The 1890 Housing Act made local authorities responsible for providing decent housing and schemes like The Avenues followed (though this project was much later – 1920s?).

    As I recall it, the green belt had different origins, though with similar intent, concerned with people having access to fresh air, open space and healthy exercise. One of the pioneers was Octavia Hill, who purchased land in the Surrey Hills (including part of Box Hill, which featured in the Olympic cycling) and arranged outings for some of her tenants. She was a pioneer of housing associations and founder of the National Trust.

  5. Hi Bob. This is a trip down memory lane for me as I was reared there. I only think of it as “The Buildings”. I’ve been in Brisbane now for over 30 years and love to follow your blog to keep me in touch with what is going on in Brownhills,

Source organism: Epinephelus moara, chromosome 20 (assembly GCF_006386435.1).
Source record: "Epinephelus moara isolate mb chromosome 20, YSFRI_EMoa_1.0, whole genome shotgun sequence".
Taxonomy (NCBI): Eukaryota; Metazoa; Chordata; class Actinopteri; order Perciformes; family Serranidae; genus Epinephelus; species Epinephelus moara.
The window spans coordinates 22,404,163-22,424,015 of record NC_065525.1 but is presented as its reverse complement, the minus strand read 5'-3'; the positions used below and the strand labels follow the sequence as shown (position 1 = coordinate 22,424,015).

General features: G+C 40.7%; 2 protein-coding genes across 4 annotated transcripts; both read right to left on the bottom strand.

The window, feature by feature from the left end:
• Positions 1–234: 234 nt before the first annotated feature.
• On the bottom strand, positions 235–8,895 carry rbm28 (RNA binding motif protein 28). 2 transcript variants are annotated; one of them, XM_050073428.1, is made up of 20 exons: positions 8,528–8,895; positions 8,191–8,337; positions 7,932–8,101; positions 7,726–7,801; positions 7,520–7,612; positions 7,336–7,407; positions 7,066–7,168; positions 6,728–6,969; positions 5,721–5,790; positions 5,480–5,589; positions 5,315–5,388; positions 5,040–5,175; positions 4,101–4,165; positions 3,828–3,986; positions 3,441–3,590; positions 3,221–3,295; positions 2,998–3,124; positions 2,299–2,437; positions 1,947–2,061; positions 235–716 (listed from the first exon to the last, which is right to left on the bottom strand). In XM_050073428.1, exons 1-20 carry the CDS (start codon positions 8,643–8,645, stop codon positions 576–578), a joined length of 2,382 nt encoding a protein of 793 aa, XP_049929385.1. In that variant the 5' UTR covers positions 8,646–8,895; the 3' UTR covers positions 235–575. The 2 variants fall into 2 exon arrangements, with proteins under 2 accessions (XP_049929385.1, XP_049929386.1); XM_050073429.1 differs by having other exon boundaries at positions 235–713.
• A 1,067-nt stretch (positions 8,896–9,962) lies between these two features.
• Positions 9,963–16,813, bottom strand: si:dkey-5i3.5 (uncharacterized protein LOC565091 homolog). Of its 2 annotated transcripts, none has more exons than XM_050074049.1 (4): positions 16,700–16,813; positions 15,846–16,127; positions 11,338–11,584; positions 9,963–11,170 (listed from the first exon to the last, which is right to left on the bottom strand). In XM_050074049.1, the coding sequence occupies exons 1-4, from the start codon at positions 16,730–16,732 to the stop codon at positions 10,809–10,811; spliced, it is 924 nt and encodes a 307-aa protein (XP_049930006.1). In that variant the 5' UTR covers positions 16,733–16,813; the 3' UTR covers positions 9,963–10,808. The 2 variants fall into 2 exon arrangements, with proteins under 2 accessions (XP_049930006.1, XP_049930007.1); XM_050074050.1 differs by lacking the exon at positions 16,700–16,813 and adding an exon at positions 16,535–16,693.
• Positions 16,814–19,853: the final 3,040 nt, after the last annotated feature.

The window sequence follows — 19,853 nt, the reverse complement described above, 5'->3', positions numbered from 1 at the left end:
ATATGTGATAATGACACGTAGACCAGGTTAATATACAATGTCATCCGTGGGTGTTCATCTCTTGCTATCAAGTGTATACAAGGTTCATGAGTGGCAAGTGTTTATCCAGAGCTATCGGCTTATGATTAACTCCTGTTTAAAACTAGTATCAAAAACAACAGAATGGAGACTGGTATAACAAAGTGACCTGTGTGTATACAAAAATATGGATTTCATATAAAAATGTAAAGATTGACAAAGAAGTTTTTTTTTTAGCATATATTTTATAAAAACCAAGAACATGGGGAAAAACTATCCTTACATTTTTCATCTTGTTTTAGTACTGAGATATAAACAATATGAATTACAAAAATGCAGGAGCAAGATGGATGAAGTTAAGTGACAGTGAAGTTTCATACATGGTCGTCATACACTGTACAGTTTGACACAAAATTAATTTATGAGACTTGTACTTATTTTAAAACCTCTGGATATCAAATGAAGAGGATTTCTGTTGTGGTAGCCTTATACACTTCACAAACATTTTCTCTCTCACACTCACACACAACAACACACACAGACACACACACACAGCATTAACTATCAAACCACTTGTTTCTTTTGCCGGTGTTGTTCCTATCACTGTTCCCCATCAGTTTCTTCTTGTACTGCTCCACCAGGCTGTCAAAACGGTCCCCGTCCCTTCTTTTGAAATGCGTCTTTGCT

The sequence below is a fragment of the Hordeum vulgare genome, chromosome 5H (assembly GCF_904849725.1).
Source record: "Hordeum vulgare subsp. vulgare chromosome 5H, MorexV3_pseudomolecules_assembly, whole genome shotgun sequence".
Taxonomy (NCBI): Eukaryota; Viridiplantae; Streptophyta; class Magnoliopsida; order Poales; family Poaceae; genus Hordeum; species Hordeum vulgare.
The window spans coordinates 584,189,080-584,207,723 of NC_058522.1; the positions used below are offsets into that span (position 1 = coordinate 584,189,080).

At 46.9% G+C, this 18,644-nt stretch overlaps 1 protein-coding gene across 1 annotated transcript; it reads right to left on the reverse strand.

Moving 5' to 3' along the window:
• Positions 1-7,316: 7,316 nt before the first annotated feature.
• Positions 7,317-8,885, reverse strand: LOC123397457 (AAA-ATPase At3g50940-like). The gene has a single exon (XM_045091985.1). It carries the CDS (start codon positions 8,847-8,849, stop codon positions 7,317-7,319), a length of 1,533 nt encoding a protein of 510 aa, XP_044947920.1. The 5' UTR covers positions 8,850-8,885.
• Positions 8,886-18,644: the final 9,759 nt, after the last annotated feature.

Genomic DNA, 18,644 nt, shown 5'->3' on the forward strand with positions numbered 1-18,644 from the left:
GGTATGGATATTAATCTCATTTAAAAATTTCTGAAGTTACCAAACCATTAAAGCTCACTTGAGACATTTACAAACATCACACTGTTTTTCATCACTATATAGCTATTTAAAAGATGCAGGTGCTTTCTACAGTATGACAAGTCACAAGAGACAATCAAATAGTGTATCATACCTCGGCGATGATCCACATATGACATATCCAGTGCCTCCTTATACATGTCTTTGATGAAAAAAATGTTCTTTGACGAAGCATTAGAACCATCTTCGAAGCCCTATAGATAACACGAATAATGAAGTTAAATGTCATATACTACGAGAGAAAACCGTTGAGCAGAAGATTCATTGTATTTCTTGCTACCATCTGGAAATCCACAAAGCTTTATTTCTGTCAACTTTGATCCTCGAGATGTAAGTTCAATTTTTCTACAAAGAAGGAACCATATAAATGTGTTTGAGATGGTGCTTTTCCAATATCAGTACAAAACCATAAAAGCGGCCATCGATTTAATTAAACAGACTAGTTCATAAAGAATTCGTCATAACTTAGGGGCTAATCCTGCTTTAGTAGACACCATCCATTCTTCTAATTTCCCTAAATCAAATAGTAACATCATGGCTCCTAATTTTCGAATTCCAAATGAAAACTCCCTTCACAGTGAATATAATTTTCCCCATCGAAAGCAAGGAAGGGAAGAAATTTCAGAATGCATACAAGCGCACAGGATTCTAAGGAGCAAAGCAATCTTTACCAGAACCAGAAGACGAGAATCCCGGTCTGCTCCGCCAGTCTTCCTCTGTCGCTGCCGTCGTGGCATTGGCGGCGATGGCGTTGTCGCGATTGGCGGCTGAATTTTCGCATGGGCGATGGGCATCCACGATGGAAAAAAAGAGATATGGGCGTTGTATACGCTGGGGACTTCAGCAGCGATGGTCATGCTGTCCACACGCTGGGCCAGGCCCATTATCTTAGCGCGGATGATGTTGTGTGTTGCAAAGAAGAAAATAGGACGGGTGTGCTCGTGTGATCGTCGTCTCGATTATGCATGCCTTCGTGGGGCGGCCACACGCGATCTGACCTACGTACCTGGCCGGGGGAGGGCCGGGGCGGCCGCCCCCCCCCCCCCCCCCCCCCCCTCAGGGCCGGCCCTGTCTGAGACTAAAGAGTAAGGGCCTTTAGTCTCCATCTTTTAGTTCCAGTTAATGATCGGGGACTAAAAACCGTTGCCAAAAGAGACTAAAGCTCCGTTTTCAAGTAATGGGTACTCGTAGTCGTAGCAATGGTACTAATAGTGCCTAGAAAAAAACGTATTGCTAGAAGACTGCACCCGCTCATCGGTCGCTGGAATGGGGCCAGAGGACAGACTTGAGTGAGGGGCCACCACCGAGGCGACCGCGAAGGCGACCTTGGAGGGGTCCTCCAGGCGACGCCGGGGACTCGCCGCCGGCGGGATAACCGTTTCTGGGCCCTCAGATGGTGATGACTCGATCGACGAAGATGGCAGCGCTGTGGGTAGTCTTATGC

6. Pingback: From one end to the other… « BrownhillsBob's Brownhills Blog

  7. Mary nichol says:

    Hi Bob. I really enjoy reading your blog. I was born in the Avenues in 1956 as we’re my brothers. We were reared in the Avenues and had a very happy childhood. My mum came to live here in 1954 until her death in June of this year at the age of 84.
    I

  8. Mary nichol says:

    My mum said it was called the Garden City because in the early days the gardens were immaculate!

  9. LEH says:

    I never heard the name Garden City used, so presumably the name had passed from common use by 1950 at the latest.

    It was sometimes referred to as The Avenues. Often it was referred to as The Buildings, pronounced “the bildins”.

    If someone from “the bildins” was going to the Brownhills High Street area to shop, they would simply say that they were going “down Brownhills”. This seemed strange to me as it was actually slightly uphill, and I thought I was already in Brownhills. Much later I found out that The Avenues were actually in the old parish of Ogley Hay, and that Brownhills was a 19th century development.